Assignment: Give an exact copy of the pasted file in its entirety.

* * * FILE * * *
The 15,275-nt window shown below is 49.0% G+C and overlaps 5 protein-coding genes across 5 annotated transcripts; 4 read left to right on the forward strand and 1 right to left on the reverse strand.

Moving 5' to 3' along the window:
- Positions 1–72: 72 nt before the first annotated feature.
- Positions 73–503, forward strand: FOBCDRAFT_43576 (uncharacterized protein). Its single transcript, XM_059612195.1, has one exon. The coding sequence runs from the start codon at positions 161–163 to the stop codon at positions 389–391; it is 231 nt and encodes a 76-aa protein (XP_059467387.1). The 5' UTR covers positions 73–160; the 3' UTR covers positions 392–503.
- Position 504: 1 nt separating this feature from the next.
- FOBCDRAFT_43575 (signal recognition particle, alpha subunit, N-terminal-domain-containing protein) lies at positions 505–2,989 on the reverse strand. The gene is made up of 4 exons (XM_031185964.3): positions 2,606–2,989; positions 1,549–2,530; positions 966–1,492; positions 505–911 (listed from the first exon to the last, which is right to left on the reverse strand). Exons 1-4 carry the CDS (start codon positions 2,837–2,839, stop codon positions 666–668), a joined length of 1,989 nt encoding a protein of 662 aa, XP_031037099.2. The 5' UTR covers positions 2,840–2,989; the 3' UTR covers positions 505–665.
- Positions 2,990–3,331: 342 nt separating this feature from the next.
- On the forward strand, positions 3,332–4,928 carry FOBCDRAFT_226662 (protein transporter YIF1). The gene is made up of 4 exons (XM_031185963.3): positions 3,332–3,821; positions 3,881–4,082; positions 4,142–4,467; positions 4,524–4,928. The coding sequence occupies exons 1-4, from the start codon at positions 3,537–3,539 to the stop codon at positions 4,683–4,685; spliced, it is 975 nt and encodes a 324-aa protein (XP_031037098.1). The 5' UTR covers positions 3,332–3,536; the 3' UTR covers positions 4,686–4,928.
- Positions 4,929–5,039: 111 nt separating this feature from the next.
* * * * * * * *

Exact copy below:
The 15,275-nt window shown below is 49.0% G+C and overlaps 5 protein-coding genes across 5 annotated transcripts; 4 read left to right on the forward strand and 1 right to left on the reverse strand.

Moving 5' to 3' along the window:
- Positions 1–72: 72 nt before the first annotated feature.
- Positions 73–503, forward strand: FOBCDRAFT_43576 (uncharacterized protein). Its single transcript, XM_059612195.1, has one exon. The coding sequence runs from the start codon at positions 161–163 to the stop codon at positions 389–391; it is 231 nt and encodes a 76-aa protein (XP_059467387.1). The 5' UTR covers positions 73–160; the 3' UTR covers positions 392–503.
- Position 504: 1 nt separating this feature from the next.
- FOBCDRAFT_43575 (signal recognition particle, alpha subunit, N-terminal-domain-containing protein) lies at positions 505–2,989 on the reverse strand. The gene is made up of 4 exons (XM_031185964.3): positions 2,606–2,989; positions 1,549–2,530; positions 966–1,492; positions 505–911 (listed from the first exon to the last, which is right to left on the reverse strand). Exons 1-4 carry the CDS (start codon positions 2,837–2,839, stop codon positions 666–668), a joined length of 1,989 nt encoding a protein of 662 aa, XP_031037099.2. The 5' UTR covers positions 2,840–2,989; the 3' UTR covers positions 505–665.
- Positions 2,990–3,331: 342 nt separating this feature from the next.
- On the forward strand, positions 3,332–4,928 carry FOBCDRAFT_226662 (protein transporter YIF1). The gene is made up of 4 exons (XM_031185963.3): positions 3,332–3,821; positions 3,881–4,082; positions 4,142–4,467; positions 4,524–4,928. The coding sequence occupies exons 1-4, from the start codon at positions 3,537–3,539 to the stop codon at positions 4,683–4,685; spliced, it is 975 nt and encodes a 324-aa protein (XP_031037098.1). The 5' UTR covers positions 3,332–3,536; the 3' UTR covers positions 4,686–4,928.
- Positions 4,929–5,039: 111 nt separating this feature from the next.